This study provided a simple and practical solution to improving the adhesion of Larch laminated timber glued with water‐based Polymer Isocyanate (WPI) adhesive. Such a hydrogen peroxide surface treatment may be applied to other types of wood.

Originality/value

This method of improving the adhesion of Larch glued laminated timber can be used for other Larch products glued with WPI.

Details

Pigment & Resin Technology, vol. 39 no. 3
Type: Research Article
ISSN: 0369-9420

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Article
Publication date: 8 June 2018

Rokbi Mansour, Ati Abdelaziz and Aiche Fatima Zohra

The literature reveals there is a limited knowledge regarding the extraction of long natural fibers, in particular those extracted from leaves. This investigation aims to…

Abstract

Purpose

The literature reveals there is a limited knowledge regarding the extraction of long natural fibers, in particular those extracted from leaves. This investigation aims to present the extraction process and the characterization of long natural cellulose fibers from doum palm leaves (Hyphaene thebaica L.), with properties suitable for polymeric composite materials and textile applications.

Design/methodology/approach

The resulting H. thebaica L. fibers were identified using Attenuated total reflectance-Fourier transform infrared (ATR-FTIR) spectroscopy, X-ray diffraction (XRD), thermogravimetric analysis (TGA) and scanning electron microscopy (SEM). The physical properties of the extracted fibers were measured to estimate the reliability of extraction conditions. Mechanical properties were evaluated to determine ultimate strength, Young’s modulus and strain-at-failure of the fibers of the doum leaves.

Findings

The following properties of the doum palm are listed in this paper: physical properties of doum palm fibers (H. thebaica L.), TGA, XRD of doum palm fibers, tensile properties of doum palm fibers and surface morphology of doum palm fibers.

Research limitations/implications

Like synthetic fibers, the inclusion of short or long natural fibers into the polymer matrix can increase tensile, flexural and compressive strengths of these matrixes. Compared to the short-length natural fibers, longer-length fibers provide better reinforcements and therefore accord higher performances to the composites. Long fibers can also provide exceptional opportunities to develop a new class of advanced lightweight composites and have the potential to rival glass fiber in the manufacture of composite materials, using matrix materials, such as polypropylene, epoxy and phenolic resins.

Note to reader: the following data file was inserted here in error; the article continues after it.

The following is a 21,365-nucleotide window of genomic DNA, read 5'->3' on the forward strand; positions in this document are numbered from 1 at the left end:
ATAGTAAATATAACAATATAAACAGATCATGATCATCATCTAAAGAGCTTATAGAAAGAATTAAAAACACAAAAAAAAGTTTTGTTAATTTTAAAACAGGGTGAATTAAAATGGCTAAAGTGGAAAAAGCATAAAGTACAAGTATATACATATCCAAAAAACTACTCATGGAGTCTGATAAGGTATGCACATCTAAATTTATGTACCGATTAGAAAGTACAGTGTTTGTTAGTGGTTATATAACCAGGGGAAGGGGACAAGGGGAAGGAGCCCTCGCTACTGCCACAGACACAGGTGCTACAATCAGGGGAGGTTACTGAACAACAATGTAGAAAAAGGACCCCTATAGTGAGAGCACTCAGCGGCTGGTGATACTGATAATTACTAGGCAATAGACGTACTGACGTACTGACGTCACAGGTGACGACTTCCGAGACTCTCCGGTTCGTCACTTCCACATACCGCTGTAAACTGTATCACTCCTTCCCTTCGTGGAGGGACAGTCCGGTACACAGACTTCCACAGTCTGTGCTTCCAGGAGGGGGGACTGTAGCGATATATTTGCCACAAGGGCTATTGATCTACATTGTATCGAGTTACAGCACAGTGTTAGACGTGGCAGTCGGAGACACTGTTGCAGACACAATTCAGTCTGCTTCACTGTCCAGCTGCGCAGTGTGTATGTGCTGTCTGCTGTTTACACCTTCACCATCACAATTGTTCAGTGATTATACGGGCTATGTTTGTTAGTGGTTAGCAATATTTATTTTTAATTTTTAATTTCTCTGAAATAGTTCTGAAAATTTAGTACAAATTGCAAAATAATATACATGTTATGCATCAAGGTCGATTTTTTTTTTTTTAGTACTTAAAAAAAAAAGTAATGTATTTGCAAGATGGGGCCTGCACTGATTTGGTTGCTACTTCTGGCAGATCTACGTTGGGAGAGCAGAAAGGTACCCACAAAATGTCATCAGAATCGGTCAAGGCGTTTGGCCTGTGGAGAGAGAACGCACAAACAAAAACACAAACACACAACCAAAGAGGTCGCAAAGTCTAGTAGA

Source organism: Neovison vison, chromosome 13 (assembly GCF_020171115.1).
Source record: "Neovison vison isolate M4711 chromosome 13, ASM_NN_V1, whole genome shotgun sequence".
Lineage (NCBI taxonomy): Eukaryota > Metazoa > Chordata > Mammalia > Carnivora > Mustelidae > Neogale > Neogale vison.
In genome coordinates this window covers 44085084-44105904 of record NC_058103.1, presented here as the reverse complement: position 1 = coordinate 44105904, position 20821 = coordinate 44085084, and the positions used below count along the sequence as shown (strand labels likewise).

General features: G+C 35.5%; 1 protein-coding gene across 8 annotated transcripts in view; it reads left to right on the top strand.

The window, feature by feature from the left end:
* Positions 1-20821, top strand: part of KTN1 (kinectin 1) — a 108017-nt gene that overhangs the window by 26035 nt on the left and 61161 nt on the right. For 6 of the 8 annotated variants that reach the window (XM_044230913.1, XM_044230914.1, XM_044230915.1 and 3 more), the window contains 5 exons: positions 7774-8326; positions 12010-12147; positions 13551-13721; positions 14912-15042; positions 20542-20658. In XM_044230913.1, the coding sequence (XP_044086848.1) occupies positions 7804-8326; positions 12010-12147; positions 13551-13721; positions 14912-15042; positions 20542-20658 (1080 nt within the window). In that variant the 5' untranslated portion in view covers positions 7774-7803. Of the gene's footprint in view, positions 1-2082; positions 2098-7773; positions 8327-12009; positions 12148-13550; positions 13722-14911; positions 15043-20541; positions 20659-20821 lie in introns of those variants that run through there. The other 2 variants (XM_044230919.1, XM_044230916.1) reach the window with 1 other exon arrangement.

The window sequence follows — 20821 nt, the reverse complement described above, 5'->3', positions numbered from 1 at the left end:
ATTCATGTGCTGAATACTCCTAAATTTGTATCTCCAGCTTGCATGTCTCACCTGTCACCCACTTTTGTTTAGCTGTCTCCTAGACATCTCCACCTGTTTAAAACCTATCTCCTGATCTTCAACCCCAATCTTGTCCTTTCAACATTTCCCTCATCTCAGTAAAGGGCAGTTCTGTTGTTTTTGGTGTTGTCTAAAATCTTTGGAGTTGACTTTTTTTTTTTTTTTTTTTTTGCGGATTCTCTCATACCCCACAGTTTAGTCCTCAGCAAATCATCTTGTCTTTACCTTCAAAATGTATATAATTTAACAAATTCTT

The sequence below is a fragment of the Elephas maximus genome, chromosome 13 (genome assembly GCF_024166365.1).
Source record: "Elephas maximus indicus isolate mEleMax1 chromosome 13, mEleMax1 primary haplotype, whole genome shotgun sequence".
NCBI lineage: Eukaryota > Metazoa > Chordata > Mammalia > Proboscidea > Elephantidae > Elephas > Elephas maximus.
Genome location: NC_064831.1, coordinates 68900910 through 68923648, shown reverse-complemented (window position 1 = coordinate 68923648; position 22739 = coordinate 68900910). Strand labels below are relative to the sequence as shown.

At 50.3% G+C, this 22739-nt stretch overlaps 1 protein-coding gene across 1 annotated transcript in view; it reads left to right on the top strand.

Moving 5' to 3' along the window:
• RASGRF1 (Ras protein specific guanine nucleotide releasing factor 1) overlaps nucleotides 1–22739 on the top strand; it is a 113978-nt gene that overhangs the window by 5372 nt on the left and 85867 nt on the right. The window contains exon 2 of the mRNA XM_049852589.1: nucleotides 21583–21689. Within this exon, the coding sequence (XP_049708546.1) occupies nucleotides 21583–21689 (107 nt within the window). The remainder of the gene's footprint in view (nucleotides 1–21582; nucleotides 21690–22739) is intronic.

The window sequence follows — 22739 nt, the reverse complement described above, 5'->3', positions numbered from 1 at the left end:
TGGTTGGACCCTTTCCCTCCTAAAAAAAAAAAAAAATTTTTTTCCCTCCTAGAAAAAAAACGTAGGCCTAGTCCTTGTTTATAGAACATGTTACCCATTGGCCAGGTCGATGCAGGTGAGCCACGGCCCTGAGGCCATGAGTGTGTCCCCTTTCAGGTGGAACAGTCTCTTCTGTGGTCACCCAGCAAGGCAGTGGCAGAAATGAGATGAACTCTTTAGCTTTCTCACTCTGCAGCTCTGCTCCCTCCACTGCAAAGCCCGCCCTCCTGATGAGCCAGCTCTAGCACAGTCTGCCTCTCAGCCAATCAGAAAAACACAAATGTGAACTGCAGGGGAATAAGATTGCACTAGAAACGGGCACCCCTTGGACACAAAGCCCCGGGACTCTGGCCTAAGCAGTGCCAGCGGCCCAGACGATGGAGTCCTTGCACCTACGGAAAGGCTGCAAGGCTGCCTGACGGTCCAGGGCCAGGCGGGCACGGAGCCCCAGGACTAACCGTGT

Originality/value

The following values are presented in this paper: density of doum palm fibers = 1.14-1.40 g/cm², linear density (Tex) = 33.10 ±11.5, equivalent diameter (µm) = 178.72 ± 41.7, diameter (µm) = 137.02-220.42, tensile strength (MPa) = 124.84-448.10, Young’s modulus (GPa) = 8.06-19.59, strain-at-failure (%) = 0.81-2.86.

Details

Research Journal of Textile and Apparel, vol. 22 no. 3
Type: Research Article
ISSN: 1560-6074

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Article
Publication date: 20 April 2020

Hala A.M. Afifi, Heba Sayed Galal and Rushdya Rabee Ali Hassan

The purpose of this paper is to identify the pigments, mediums and ground layer used during the late era of ancient Egyptian civilization through the analysis of mummy…

Abstract

Purpose

The purpose of this paper is to identify the pigments, mediums and ground layer used during the late era of ancient Egyptian civilization through the analysis of mummy Cartonnage based on the use of multiple analysis, such as electron microscopy, X-rays, scanning electron microscopy (SEM) and Fourier transform infrared (FTIR).

Design/methodology/approach

This study analyzed some fragments from a painted cartonnage of a mummy date back to the late period. Light microscopy, X-ray diffraction analysis, FTIR analysis and investigation of the surface morphology by SEM were used to identify the chemical and anatomical structure of cartonnage.

Findings

The results clearly showed use of copper and extracted gold from the veins of the quartz to get the golden pigment, but it is full of voids which were a major cause of the degradation.

Originality/value

The study is the first of its kind on the components of this cartonnage in Saqqara stores.

Details

Pigment & Resin Technology, vol. 49 no. 4
Type: Research Article
ISSN: 0369-9420

Keywords